In many areas, for example, the six-foot-wide walkway was engineered to wrap around various trees.

“Sometimes, the trees go right up through the Canopy Walk,” says Bagnall, explaining that project designers left extra room around trunks on and near the walkway to allow for windy day-swaying and future growth.

Reforestation is another element of the Whiting Forest project and includes the planting of 3,000 native trees and shrubs to replace those lost to the Emerald Ash Borer and other invasive species.

While researching the treetop project, the Whitings were impressed with “Out on a Limb,” the canopy walkway at the University of Pennsylvania’s Morris Arboretum in Philadelphia. They hired the same architect, Metcalfe Architecture and Design. Landscaping was done by Jonathan Alderson Landscape, also of Philadelphia.

And the Canopy Walk has exceeded expectations, Mike Whiting says.

“Every once in a while you have a project where everything seems to go right, everything comes out better than you expect,” he says.

Since 95 percent of the construction work was done by local companies, he points out, “the workers are motivated, they really put their heart and soul into it, and it shows in the quality of the work.”

The attraction is so first-rate, he says, that it should draw visitors from all around Michigan and the Great Lakes region “and, really, all over the country. I think it really is that special.”

Elizabeth Lumbert, director of Dow Gardens, and Mike Whiting, president of the Herbert H. And Grace A. Dow Foundation,  enjoy the view from a small bridge in the new Canopy Walk in Dow Gardens' Whiting Forest in Midland.

And that’s in keeping with a project goal — expanding the audience base at Dow Gardens, which draws 140,000 visitors annually, says Elizabeth Lumbert, gardens director. The main gardens are located just across the street from Whiting Forest and will be connected by a pedestrian walkway. A second pedestrian bridge leads to the Grace A. Dow Memorial Library, also with additional parking.

Weather permitting, the Canopy Walk will be open all winter, Bagnall says. In summer, water misters installed above the large cargo nets on the Spruce Arm, 35 feet above ground, will provide relief from the heat — a feature project designers hope will entice visitors to not only climb on the netting but lie back and gaze up at the clouds.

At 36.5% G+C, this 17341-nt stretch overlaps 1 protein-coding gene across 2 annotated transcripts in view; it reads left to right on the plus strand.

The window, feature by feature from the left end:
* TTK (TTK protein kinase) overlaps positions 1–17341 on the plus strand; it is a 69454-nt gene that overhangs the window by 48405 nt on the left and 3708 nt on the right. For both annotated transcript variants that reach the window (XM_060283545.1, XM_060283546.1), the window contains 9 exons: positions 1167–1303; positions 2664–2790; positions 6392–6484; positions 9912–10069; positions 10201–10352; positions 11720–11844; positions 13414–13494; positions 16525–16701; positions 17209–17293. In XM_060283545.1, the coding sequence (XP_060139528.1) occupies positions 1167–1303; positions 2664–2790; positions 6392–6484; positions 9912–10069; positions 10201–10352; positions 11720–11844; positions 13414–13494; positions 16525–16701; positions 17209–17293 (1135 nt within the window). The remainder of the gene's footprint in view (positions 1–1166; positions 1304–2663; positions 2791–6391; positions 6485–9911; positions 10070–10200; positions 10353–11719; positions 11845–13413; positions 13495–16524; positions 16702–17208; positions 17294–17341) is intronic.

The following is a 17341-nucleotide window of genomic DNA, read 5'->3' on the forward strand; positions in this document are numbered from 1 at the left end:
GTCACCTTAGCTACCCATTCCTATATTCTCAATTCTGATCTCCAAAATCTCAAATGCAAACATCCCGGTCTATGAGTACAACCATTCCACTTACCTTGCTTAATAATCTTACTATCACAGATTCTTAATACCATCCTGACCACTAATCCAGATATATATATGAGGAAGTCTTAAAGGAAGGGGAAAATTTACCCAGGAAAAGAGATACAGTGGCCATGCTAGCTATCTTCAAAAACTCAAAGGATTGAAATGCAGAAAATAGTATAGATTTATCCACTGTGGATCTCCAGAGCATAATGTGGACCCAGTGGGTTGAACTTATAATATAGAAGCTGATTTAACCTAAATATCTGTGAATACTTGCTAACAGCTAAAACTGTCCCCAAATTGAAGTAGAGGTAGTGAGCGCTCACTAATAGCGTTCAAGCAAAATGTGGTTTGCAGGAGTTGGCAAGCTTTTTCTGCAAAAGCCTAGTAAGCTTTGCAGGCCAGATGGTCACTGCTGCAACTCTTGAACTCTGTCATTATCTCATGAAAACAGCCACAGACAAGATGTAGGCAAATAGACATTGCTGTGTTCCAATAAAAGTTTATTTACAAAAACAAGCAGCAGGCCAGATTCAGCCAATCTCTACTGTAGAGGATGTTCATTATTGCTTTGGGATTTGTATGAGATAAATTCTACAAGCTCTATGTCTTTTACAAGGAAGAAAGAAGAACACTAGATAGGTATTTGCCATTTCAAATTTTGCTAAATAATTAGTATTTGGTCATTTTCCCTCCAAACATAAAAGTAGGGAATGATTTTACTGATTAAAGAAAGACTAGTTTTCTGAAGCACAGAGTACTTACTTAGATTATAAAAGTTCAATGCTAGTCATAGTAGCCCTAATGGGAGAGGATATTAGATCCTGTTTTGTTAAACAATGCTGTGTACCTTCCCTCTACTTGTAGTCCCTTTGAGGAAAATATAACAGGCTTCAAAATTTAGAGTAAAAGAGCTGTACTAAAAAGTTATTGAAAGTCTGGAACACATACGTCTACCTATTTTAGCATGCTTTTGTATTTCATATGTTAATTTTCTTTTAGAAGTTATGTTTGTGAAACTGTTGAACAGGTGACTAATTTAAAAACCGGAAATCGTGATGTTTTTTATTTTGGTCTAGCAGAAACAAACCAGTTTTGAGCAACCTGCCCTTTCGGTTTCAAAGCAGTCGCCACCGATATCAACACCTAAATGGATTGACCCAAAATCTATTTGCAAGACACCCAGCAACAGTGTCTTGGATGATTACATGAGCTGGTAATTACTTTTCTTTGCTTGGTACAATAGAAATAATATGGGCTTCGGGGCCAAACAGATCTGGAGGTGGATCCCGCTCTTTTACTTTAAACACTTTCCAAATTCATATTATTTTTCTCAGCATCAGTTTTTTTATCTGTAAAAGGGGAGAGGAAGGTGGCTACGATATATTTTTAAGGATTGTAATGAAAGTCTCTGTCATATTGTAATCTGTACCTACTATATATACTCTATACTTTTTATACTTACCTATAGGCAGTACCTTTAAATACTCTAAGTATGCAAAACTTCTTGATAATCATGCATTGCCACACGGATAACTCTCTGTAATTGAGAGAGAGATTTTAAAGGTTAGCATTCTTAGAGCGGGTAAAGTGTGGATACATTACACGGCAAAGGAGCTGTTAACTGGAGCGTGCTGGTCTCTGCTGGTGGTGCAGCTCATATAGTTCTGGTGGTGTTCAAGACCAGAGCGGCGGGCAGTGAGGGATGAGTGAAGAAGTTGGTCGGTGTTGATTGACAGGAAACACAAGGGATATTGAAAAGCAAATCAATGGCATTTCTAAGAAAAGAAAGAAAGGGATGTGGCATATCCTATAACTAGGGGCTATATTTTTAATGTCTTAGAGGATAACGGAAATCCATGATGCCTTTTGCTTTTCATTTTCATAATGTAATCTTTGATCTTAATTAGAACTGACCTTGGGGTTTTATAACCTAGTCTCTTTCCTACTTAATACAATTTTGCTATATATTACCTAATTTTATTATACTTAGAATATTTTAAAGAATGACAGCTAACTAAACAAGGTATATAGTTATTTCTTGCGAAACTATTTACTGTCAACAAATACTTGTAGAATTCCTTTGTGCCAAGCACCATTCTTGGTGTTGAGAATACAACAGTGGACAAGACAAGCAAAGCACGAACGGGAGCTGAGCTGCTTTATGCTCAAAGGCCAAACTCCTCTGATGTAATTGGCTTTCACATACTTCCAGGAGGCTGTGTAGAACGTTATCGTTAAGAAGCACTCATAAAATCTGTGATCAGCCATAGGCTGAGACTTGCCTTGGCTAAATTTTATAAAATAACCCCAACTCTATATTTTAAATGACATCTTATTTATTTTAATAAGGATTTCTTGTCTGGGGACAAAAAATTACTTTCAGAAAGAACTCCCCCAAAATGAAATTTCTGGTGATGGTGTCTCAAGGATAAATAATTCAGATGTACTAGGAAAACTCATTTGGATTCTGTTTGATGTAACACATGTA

Shel and Rita Stark of Ann Arbor couldn’t stop smiling during a recent Canopy Walk preview. They were so impressed with the workmanship, design and simple fun that they promptly sent photos to their 6- and 8-year-old grandsons in New York.

“They are really going to be excited by the netting, both the long swaying bridge and the area where you can jump up and down,” says Stark, a mediator and arbitrator who found negotiating the bridge both exhilarating and intense. “You felt so ungrounded and yet it was totally safe.”

And Rita Stark, a quilter, says she experienced a “sense of reverence for nature” perched high in the trees.

“When we looked down at the reflection of the forest in the pond, it was magical,” she says. “It was just fantastic.”

A worker walks past the orchard on one of the walks made of recycled tires.

If you want to go

What: Whiting Forest at Dow Gardens, 2203 Eastman Ave., Midland

Admission: Entry to Whiting Forest and the Canopy Walk is included in Dow Garden admission. A yearly pass is $10 per person; daily admission is adults, $5; youths ages 6-17 and college students, $1; children 5 and under, free.

Hours: 9 a.m. to 6:30 p.m. daily in fall; 9 a.m. to 4:15 p.m., Nov. 1-April 14; 9 a.m. to 8:30 p.m., April 15-Labor Day. Weather permitting, the Canopy Walk will be open year-round.

Information: (989) 631-2677;

Etc.: During the grand opening week, Oct. 7-14, special experiences include the debut of the Whiting Forest Café in the former lodge; outdoor photo and exploration stations, scavenger hunts and a display detailing the construction process.